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Young Augusten Burroughs absorbs experiences that could make for a shocking memoir: the son of an alcoholic father and an unstable mother, he's handed off to his mother's therapist, Dr. Finch, and spends his adolescent years as a member of Finch's bizarre extended family.
Celebrity couple Joe and Sally Therrian are going through yet another rough stage in their six-year marriage: while Joe's novels have been climbing higher and higher on the best-seller lists, Sally's film career has been steadily sinking into oblivion. Joe's been given the rights to cast and direct the screenplay of his latest book, but rather than resurrect Sally's career by casting her in the lead role, he's given it to Sally's rival, Skye Davidson. Even worse, he's invited Skye to their anniversary bash. Will the marriage, or anything else for that matter, survive the party? Written by
Jean-Marc Rocher <firstname.lastname@example.org>
Begins with simple fun, ends with a Viet Nam of emotion.
Definitely not what I was expecting from reading the box at the video store. Forget any reviews or anything you hear about this movie. Walking into it with expectations would have ruined it for me.
The movie is well directed and cast (despite the fact that many of the actors are related - this is a happy surprise when the credits roll). The premise is that a separated "celebrity" couple gets back together for their sixth wedding anniversary, much to the happiness of (most of) their friends and colleagues, and begin to plan a family and a move to England from Hollywood.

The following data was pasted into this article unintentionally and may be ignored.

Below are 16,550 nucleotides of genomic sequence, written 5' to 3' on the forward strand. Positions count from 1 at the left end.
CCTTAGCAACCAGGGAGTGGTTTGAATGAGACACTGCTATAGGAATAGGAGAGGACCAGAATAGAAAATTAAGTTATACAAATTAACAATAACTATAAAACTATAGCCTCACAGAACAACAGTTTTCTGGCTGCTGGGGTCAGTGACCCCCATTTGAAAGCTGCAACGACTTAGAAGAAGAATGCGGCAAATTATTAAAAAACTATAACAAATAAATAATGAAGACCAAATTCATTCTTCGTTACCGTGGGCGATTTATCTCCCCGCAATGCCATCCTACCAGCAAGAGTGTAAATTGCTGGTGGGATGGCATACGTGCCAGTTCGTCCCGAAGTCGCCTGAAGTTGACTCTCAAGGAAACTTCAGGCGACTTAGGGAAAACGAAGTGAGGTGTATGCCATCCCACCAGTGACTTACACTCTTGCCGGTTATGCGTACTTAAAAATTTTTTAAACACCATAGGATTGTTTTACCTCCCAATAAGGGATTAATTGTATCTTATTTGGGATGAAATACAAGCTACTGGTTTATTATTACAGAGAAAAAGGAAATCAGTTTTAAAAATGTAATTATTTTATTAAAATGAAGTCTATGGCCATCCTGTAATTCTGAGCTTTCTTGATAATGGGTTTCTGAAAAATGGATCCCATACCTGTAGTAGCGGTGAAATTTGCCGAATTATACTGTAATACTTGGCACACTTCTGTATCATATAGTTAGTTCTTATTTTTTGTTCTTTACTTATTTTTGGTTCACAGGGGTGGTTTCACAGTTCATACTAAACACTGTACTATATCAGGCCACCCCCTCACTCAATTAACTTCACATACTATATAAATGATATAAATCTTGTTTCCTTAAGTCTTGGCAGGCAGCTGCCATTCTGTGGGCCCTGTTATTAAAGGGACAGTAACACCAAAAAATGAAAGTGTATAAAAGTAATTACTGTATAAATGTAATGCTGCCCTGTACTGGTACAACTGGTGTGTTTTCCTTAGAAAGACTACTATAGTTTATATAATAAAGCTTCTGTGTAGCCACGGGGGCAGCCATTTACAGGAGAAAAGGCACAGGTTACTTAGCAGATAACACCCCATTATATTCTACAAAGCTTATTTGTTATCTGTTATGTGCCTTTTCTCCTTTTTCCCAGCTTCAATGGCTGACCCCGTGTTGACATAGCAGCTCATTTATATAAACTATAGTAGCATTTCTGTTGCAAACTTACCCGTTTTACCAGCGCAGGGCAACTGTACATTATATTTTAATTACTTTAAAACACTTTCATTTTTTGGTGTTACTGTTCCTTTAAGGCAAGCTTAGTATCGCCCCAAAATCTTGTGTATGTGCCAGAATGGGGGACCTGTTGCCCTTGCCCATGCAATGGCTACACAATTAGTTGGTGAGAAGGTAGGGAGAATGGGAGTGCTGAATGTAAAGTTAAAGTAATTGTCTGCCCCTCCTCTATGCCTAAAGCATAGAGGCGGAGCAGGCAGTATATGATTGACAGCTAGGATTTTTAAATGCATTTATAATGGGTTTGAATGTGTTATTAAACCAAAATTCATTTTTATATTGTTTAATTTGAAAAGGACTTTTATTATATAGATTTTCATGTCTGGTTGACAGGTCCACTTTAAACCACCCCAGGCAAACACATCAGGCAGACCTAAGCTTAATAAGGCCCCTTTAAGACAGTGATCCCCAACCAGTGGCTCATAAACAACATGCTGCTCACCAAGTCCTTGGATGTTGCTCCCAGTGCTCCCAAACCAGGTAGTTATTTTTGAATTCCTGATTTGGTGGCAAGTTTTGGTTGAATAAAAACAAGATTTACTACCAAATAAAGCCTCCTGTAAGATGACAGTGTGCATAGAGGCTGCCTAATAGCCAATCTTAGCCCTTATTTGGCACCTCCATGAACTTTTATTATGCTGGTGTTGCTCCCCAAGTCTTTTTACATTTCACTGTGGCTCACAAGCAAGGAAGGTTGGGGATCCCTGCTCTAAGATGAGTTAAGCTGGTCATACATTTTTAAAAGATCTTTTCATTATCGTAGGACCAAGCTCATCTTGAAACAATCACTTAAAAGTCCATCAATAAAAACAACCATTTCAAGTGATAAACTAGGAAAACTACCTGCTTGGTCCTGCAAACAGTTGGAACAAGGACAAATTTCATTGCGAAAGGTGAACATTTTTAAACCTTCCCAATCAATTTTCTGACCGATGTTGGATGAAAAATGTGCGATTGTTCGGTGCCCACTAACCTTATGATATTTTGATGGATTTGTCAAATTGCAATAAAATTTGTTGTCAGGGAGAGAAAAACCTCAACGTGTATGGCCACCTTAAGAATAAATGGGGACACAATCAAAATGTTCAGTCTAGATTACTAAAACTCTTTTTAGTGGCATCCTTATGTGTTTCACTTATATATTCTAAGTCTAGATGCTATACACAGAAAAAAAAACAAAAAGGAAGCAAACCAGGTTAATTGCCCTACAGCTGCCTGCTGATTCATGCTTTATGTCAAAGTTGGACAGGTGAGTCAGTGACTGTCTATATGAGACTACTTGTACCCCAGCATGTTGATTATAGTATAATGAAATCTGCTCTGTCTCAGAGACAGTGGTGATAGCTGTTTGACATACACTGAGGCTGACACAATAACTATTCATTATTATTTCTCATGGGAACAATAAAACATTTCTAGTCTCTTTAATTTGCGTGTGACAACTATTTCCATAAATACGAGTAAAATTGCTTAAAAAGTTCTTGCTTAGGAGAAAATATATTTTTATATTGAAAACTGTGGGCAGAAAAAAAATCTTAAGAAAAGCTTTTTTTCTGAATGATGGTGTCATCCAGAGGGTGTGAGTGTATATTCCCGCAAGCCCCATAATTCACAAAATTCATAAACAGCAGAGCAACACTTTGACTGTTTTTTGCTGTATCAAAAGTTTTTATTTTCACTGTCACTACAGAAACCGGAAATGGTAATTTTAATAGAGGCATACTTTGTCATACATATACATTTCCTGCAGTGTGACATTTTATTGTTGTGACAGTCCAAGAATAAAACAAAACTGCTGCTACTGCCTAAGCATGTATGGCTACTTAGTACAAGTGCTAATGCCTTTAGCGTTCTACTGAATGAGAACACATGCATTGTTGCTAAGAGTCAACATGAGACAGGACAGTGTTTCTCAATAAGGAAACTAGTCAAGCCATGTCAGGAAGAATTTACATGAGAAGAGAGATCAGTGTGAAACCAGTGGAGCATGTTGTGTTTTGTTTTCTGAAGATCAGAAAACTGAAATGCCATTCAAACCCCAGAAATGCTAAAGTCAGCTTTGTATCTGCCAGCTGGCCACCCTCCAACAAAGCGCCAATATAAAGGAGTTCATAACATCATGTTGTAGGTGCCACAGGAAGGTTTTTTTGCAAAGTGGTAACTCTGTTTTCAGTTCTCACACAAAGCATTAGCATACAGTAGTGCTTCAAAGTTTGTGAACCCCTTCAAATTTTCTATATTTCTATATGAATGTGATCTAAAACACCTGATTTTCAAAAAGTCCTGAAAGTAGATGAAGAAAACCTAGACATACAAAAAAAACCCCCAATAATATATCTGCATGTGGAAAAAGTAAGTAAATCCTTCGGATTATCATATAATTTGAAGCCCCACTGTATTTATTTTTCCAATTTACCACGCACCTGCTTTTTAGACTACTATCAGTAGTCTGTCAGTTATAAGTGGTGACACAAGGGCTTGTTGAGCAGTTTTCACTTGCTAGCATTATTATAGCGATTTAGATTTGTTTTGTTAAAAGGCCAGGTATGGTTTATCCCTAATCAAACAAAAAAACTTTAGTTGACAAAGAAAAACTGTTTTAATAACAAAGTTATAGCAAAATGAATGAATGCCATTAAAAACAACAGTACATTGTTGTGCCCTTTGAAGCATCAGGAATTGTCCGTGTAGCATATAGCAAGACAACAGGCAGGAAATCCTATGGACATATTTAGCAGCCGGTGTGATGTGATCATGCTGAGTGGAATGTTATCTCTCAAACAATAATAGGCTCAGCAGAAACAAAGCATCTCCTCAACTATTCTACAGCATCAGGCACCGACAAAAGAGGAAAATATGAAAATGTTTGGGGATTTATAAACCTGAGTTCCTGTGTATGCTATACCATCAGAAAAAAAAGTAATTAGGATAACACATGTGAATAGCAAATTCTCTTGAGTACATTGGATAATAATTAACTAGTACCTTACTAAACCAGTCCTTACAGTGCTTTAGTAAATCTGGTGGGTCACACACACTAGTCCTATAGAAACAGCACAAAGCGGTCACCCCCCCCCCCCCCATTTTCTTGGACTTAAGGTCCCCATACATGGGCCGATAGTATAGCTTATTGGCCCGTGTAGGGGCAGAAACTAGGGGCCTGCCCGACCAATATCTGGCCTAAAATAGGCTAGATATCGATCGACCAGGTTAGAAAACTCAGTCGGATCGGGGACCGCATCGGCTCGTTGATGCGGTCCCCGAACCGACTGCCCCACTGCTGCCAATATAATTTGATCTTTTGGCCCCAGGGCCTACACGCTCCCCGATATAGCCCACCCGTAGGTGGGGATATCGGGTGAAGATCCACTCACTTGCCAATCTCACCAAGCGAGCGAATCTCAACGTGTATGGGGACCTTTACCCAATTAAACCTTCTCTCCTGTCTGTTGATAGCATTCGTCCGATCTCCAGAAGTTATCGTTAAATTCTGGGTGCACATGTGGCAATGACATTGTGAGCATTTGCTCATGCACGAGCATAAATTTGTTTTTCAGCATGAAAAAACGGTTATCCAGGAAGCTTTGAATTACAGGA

Jennifer Jason Leigh and Alan Cumming make a credible couple on the verge of stardom or has-been-dom, depending on what takes place in the coming year; relocating to England to have a baby or having "Sally" act the part in "Joe's" new movie. It becomes clear near the end that the desires of each aren't what was expected in the beginning of the film.
The only disappointment was Kevin Kline's character. This role was the least interesting of the group; he efforts a semi-believable, cynical hollywood type who holds genuine affection for his children. I just didn't feel anything for him, although Kline shines as would be expected. Small quibble.
Phoebe Cates plays the most believable character, Sally's best (female) friend, and makes you wonder where she's been lately. She comes terribly close to stealing the show by nailing her role with Oscar-quality acting and frightening emotion. We all have, or deserve, a friend like "Sophia."
The other surprise star is Mina Badie, who evolves from the apprehensive and abrasive neighbor to untethered, libertine by the conclusion. I'm not sure why she doesn't want more acting roles.
There was a tad too much nudity in the pool scene (although it is explainable), but aside from that, I would recommend this to anyone whose pre-child relationship is not currently on the rocks.
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